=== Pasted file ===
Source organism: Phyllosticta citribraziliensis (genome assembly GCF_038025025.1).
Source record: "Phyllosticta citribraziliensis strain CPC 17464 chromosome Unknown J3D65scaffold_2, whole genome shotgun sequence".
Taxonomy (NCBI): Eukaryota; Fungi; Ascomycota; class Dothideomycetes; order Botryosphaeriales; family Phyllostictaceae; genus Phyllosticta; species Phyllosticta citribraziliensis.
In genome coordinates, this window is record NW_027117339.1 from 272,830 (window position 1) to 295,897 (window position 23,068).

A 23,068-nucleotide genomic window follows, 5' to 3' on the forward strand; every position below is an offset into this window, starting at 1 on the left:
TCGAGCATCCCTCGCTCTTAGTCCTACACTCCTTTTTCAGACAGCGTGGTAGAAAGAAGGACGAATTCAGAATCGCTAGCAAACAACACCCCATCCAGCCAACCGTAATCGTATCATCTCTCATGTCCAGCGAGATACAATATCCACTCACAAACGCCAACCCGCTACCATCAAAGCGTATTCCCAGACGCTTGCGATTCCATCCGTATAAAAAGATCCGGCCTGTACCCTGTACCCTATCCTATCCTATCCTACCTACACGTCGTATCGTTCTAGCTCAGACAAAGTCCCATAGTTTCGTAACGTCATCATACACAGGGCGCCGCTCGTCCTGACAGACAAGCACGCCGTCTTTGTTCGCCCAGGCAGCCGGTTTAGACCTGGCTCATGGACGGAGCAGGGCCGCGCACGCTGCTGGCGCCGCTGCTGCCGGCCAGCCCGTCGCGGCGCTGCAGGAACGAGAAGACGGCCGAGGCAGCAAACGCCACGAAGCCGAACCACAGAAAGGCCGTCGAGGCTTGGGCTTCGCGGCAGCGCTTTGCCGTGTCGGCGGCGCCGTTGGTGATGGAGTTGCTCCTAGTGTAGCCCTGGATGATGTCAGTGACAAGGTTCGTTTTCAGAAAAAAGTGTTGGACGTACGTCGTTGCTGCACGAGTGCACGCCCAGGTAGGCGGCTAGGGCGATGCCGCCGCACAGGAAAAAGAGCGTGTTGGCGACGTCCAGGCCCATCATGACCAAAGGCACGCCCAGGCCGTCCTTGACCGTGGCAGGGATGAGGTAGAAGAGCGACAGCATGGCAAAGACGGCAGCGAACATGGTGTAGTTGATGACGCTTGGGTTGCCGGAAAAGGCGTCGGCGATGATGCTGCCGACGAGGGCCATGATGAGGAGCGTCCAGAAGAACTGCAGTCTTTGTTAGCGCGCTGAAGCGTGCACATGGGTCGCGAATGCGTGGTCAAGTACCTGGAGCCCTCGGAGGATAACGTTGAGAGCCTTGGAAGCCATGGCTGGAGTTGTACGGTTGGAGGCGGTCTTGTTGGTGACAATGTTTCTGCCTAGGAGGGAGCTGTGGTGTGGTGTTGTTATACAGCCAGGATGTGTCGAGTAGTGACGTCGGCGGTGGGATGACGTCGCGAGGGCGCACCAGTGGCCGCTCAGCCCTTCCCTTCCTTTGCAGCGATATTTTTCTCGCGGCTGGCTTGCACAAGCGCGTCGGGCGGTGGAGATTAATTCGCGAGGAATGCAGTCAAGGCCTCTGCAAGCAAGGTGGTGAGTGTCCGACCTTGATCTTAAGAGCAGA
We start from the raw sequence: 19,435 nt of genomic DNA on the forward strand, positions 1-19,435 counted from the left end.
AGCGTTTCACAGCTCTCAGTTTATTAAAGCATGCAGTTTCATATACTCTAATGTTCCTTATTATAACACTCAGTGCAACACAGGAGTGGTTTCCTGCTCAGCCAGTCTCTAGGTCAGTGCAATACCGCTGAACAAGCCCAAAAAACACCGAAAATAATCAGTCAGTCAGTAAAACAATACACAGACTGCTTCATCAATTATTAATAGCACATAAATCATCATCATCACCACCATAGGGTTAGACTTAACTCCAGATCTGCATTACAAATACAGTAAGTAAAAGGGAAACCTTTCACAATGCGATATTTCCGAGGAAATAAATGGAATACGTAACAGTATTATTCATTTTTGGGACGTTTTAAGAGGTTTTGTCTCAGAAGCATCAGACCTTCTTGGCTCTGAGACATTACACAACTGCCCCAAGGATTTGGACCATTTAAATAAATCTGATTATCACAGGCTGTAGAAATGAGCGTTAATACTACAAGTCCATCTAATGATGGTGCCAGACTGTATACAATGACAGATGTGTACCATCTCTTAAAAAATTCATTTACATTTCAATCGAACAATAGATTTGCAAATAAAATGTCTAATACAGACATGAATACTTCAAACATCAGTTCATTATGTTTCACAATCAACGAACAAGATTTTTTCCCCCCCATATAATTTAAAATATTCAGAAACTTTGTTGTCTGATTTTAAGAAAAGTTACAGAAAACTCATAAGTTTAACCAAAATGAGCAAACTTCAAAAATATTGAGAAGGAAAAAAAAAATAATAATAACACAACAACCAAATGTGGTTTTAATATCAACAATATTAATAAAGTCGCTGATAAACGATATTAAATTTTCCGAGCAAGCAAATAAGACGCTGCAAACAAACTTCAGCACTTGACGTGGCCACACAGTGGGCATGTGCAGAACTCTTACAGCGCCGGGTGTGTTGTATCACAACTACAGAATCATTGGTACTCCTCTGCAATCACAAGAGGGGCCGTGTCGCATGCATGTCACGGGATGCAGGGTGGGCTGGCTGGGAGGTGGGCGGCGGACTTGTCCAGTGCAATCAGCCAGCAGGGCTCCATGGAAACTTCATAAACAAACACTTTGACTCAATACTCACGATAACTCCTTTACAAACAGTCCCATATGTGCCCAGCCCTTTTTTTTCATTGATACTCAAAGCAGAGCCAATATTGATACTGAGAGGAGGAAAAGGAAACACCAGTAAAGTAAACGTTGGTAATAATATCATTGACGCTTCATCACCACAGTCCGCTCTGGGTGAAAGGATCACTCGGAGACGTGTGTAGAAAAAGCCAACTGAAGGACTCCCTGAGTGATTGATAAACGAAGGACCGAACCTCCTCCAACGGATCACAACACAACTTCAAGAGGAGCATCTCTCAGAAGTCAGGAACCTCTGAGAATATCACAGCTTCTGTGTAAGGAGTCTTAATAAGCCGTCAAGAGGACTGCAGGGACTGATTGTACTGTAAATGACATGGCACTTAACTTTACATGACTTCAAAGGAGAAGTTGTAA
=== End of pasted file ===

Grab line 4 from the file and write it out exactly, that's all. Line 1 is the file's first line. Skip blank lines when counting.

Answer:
In genome coordinates, this window is record NW_027117339.1 from 272,830 (window position 1) to 295,897 (window position 23,068).